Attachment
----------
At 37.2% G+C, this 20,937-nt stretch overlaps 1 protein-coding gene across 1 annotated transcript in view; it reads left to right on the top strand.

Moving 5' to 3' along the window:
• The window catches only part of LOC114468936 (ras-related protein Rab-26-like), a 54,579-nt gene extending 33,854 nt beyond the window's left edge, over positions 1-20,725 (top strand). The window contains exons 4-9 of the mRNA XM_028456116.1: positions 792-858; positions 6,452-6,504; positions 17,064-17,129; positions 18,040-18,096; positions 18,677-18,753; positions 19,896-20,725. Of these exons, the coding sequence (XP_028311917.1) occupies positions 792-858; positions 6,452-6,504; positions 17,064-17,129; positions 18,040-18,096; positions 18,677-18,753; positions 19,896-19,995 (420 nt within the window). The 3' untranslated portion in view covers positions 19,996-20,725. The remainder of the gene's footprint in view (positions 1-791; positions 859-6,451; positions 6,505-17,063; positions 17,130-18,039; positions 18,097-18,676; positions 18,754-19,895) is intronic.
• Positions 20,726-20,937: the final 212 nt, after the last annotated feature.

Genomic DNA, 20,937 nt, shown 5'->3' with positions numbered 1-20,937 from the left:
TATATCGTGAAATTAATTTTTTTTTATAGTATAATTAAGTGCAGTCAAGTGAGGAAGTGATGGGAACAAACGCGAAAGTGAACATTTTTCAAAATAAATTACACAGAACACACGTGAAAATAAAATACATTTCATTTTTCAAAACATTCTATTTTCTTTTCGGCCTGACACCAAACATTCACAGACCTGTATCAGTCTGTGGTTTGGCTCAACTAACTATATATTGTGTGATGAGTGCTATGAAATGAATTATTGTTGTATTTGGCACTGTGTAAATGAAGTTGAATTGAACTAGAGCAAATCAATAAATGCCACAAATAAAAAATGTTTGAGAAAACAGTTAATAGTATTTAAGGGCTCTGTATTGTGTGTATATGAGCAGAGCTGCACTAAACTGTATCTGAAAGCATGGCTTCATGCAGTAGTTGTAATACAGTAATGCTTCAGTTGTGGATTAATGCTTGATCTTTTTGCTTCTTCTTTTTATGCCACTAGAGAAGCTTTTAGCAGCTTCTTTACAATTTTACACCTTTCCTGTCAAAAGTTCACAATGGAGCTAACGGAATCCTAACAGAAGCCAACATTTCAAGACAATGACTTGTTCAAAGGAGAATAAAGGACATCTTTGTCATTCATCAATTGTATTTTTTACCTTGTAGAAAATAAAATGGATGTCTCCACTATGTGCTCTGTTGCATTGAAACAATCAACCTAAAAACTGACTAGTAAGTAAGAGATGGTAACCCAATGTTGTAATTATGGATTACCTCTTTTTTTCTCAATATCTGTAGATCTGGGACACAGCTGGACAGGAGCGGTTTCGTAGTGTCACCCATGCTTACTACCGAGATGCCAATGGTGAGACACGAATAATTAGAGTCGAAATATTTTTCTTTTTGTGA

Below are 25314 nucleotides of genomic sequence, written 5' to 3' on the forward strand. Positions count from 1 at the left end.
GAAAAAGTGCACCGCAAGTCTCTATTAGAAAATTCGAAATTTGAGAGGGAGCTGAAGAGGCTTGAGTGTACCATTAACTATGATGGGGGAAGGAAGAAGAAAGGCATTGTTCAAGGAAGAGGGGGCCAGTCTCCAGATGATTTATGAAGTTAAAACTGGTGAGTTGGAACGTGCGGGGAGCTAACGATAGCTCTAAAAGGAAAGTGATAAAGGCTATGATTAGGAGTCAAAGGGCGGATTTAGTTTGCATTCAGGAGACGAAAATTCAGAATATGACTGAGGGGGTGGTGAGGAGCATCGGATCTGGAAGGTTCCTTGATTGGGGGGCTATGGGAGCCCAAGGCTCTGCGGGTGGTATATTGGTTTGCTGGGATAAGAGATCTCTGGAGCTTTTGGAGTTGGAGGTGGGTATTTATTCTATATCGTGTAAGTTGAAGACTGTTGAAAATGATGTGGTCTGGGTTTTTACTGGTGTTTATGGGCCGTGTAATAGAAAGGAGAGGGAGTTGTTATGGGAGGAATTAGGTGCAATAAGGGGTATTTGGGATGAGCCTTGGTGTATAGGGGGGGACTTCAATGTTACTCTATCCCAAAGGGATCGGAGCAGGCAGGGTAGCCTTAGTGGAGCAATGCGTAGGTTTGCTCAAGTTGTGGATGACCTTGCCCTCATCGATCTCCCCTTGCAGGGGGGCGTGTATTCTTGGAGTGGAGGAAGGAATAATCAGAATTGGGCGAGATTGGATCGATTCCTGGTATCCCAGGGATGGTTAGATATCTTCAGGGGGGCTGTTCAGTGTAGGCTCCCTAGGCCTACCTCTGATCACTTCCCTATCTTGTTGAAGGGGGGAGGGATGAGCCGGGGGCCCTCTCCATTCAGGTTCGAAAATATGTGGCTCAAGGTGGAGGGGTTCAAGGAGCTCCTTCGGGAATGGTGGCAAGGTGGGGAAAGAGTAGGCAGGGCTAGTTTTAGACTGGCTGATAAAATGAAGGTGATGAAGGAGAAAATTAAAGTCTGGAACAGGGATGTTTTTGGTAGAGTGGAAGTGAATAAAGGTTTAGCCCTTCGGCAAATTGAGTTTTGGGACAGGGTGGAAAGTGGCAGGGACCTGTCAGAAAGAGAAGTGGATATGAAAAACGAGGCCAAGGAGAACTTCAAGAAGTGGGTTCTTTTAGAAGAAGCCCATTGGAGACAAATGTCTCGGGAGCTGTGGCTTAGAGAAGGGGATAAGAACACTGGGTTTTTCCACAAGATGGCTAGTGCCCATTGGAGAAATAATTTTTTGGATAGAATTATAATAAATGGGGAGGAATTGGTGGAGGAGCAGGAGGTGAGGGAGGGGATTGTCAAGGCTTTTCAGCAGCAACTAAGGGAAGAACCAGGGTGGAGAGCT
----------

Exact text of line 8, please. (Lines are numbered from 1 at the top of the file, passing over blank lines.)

GAAAAAGTGCACCGCAAGTCTCTATTAGAAAATTCGAAATTTGAGAGGGAGCTGAAGAGGCTTGAGTGTACCATTAACTATGATGGGGGAAGGAAGAAGAAAGGCATTGTTCAAGGAAGAGGGGGCCAGTCTCCAGATGATTTATGAAGTTAAAACTGGTGAGTTGGAACGTGCGGGGAGCTAACGATAGCTCTAAAAGGAAAGTGATAAAGGCTATGATTAGGAGTCAAAGGGCGGATTTAGTTTGCATTCAGGAGACGAAAATTCAGAATATGACTGAGGGGGTGGTGAGGAGCATCGGATCTGGAAGGTTCCTTGATTGGGGGGCTATGGGAGCCCAAGGCTCTGCGGGTGGTATATTGGTTTGCTGGGATAAGAGATCTCTGGAGCTTTTGGAGTTGGAGGTGGGTATTTATTCTATATCGTGTAAGTTGAAGACTGTTGAAAATGATGTGGTCTGGGTTTTTACTGGTGTTTATGGGCCGTGTAATAGAAAGGAGAGGGAGTTGTTATGGGAGGAATTAGGTGCAATAAGGGGTATTTGGGATGAGCCTTGGTGTATAGGGGGGGACTTCAATGTTACTCTATCCCAAAGGGATCGGAGCAGGCAGGGTAGCCTTAGTGGAGCAATGCGTAGGTTTGCTCAAGTTGTGGATGACCTTGCCCTCATCGATCTCCCCTTGCAGGGGGGCGTGTATTCTTGGAGTGGAGGAAGGAATAATCAGAATTGGGCGAGATTGGATCGATTCCTGGTATCCCAGGGATGGTTAGATATCTTCAGGGGGGCTGTTCAGTGTAGGCTCCCTAGGCCTACCTCTGATCACTTCCCTATCTTGTTGAAGGGGGGAGGGATGAGCCGGGGGCCCTCTCCATTCAGGTTCGAAAATATGTGGCTCAAGGTGGAGGGGTTCAAGGAGCTCCTTCGGGAATGGTGGCAAGGTGGGGAAAGAGTAGGCAGGGCTAGTTTTAGACTGGCTGATAAAATGAAGGTGATGAAGGAGAAAATTAAAGTCTGGAACAGGGATGTTTTTGGTAGAGTGGAAGTGAATAAAGGTTTAGCCCTTCGGCAAATTGAGTTTTGGGACAGGGTGGAAAGTGGCAGGGACCTGTCAGAAAGAGAAGTGGATATGAAAAACGAGGCCAAGGAGAACTTCAAGAAGTGGGTTCTTTTAGAAGAAGCCCATTGGAGACAAATGTCTCGGGAGCTGTGGCTTAGAGAAGGGGATAAGAACACTGGGTTTTTCCACAAGATGGCTAGTGCCCATTGGAGAAATAATTTTTTGGATAGAATTATAATAAATGGGGAGGAATTGGTGGAGGAGCAGGAGGTGAGGGAGGGGATTGTCAAGGCTTTTCAGCAGCAACTAAGGGAAGAACCAGGGTGGAGAGCT